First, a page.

When you’re asked a question during an interview, don’t just give a simple yes or no. provide specific answers that address your skills and qualifications for the job. While it may be tempting to go into detail about yourself and what you can do, resist! The interviewer is looking for quick and decisive answers. Aim for short and sweet. If you need more time, simply ask for it; most interviews offer plenty of opportunities for follow-up questions later on.

It’s important not to give vague answers, either. Stay away from general phrases like "I’m a team player." Instead, say something like I work well with others on projects and have been praised for my patience and ability to listen. In fact, some of my former coworkers would tell you that I often find ways to help resolve conflicts among co-workers. Keep your answers targeted at what you can do for a company rather than what they can do for you.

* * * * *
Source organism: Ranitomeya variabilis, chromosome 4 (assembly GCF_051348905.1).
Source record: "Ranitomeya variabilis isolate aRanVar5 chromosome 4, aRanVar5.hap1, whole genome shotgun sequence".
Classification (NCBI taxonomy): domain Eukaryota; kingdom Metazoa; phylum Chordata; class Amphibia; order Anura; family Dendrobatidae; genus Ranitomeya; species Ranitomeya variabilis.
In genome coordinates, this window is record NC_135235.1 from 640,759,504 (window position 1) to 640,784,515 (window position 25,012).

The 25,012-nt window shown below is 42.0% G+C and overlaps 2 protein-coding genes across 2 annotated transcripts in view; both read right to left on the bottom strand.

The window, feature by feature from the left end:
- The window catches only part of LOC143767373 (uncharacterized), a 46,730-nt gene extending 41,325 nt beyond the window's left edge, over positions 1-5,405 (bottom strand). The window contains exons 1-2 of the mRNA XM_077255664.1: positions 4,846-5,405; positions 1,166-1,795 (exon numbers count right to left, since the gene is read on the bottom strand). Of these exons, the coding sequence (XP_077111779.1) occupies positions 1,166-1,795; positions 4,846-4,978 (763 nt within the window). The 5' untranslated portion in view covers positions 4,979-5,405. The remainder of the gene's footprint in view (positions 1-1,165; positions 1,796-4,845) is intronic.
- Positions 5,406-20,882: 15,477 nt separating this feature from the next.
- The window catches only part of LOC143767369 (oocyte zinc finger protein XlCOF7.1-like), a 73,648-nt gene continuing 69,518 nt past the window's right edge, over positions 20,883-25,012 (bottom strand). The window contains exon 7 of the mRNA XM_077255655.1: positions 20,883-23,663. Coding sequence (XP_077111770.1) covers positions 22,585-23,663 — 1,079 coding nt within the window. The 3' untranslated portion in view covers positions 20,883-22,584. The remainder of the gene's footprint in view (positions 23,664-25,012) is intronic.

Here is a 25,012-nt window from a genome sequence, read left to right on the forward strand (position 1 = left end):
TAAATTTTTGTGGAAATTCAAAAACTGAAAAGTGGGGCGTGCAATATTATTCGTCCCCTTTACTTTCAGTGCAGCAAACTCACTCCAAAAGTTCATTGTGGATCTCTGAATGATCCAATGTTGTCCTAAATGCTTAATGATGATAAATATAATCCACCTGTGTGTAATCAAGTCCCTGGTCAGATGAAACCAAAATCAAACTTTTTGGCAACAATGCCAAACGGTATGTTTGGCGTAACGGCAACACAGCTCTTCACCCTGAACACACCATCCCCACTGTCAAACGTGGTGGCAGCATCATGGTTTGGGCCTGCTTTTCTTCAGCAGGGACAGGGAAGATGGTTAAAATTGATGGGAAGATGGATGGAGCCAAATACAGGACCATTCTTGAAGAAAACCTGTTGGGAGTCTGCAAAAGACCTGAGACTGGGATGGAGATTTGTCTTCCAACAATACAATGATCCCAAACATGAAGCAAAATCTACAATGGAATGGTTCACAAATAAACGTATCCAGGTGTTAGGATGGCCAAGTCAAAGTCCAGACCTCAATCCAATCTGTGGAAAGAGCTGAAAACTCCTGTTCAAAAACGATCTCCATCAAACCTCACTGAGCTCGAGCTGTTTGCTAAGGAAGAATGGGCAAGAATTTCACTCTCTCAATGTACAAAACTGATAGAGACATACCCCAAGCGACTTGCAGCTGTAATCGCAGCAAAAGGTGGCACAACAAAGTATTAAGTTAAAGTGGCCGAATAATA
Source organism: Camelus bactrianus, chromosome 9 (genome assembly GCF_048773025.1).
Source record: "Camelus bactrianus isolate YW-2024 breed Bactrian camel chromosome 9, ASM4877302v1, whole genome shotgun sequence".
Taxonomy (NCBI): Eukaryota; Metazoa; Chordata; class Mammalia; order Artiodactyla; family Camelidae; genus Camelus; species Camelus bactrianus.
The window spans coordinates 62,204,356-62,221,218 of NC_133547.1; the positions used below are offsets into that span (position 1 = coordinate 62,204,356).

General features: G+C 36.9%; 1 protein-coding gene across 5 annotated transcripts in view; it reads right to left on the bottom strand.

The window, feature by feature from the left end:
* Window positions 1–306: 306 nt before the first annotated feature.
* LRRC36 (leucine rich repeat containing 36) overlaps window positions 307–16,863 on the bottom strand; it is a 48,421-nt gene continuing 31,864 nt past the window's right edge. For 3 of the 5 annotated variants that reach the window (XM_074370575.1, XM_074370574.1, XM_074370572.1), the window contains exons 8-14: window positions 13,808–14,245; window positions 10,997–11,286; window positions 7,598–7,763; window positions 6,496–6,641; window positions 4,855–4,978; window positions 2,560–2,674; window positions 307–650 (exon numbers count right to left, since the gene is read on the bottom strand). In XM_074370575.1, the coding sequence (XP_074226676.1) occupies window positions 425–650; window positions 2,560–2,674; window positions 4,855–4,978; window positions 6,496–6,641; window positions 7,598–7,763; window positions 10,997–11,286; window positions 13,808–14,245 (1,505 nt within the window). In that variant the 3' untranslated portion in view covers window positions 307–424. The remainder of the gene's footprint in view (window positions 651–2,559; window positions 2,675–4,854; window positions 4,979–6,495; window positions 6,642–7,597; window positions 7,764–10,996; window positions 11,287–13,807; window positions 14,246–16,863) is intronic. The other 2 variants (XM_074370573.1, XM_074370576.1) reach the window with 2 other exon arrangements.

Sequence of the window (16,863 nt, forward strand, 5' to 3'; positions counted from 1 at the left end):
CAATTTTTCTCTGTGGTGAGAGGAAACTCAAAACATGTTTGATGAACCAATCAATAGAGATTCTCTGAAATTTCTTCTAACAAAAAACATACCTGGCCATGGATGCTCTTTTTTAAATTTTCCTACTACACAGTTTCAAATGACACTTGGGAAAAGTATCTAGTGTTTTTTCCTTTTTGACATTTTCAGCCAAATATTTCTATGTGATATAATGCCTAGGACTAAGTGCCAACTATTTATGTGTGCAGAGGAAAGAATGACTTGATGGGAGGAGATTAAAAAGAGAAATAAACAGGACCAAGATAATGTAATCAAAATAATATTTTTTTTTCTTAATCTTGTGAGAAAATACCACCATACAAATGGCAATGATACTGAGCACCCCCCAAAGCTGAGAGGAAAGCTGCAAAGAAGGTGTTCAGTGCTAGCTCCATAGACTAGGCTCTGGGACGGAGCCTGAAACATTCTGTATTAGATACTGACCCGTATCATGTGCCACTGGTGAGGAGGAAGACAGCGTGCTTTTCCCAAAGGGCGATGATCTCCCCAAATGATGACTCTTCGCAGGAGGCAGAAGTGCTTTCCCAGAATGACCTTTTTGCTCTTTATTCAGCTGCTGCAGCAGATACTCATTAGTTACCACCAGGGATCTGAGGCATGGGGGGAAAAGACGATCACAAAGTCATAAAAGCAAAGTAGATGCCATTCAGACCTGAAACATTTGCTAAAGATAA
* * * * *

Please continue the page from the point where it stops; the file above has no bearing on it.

5. Learn About the Interviewer

Preparation is key, and a little research can give you a leg up on your competition. Find out as much as you can about the interviewer, their company, and its culture before going in for an interview.

This will ensure that you’re able to answer questions effectively and get your points across with confidence. Looking at their social media profiles can also give you insight into what they like to talk about or engage with—though it’s not always wise to harp on personal interests or past experiences.

Before you show up, you should also learn about their company and its culture. Pay attention to previous positions they’ve held, current projects they’re working on, and any awards or accolades that they’ve received.